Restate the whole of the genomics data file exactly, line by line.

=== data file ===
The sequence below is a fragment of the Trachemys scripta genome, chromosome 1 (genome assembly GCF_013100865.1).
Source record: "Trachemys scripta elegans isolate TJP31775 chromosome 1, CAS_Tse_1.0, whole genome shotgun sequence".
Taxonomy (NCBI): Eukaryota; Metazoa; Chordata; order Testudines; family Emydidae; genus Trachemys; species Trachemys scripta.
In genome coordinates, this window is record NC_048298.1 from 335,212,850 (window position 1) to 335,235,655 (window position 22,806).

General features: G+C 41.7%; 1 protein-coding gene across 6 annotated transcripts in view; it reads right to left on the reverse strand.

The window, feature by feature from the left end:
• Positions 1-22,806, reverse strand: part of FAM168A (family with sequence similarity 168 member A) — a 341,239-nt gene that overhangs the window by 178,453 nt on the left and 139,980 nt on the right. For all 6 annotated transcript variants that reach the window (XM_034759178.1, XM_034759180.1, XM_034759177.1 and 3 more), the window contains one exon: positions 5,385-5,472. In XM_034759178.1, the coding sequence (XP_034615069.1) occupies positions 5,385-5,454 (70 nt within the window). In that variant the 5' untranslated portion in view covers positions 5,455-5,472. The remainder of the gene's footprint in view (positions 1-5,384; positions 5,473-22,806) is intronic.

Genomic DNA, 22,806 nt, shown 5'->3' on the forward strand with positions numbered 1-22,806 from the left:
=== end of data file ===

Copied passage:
The sequence below is a fragment of the Trachemys scripta genome, chromosome 1 (genome assembly GCF_013100865.1).
Source record: "Trachemys scripta elegans isolate TJP31775 chromosome 1, CAS_Tse_1.0, whole genome shotgun sequence".
Taxonomy (NCBI): Eukaryota; Metazoa; Chordata; order Testudines; family Emydidae; genus Trachemys; species Trachemys scripta.
In genome coordinates, this window is record NC_048298.1 from 335,212,850 (window position 1) to 335,235,655 (window position 22,806).

General features: G+C 41.7%; 1 protein-coding gene across 6 annotated transcripts in view; it reads right to left on the reverse strand.

The window, feature by feature from the left end:
• Positions 1-22,806, reverse strand: part of FAM168A (family with sequence similarity 168 member A) — a 341,239-nt gene that overhangs the window by 178,453 nt on the left and 139,980 nt on the right. For all 6 annotated transcript variants that reach the window (XM_034759178.1, XM_034759180.1, XM_034759177.1 and 3 more), the window contains one exon: positions 5,385-5,472. In XM_034759178.1, the coding sequence (XP_034615069.1) occupies positions 5,385-5,454 (70 nt within the window). In that variant the 5' untranslated portion in view covers positions 5,455-5,472. The remainder of the gene's footprint in view (positions 1-5,384; positions 5,473-22,806) is intronic.

Genomic DNA, 22,806 nt, shown 5'->3' on the forward strand with positions numbered 1-22,806 from the left: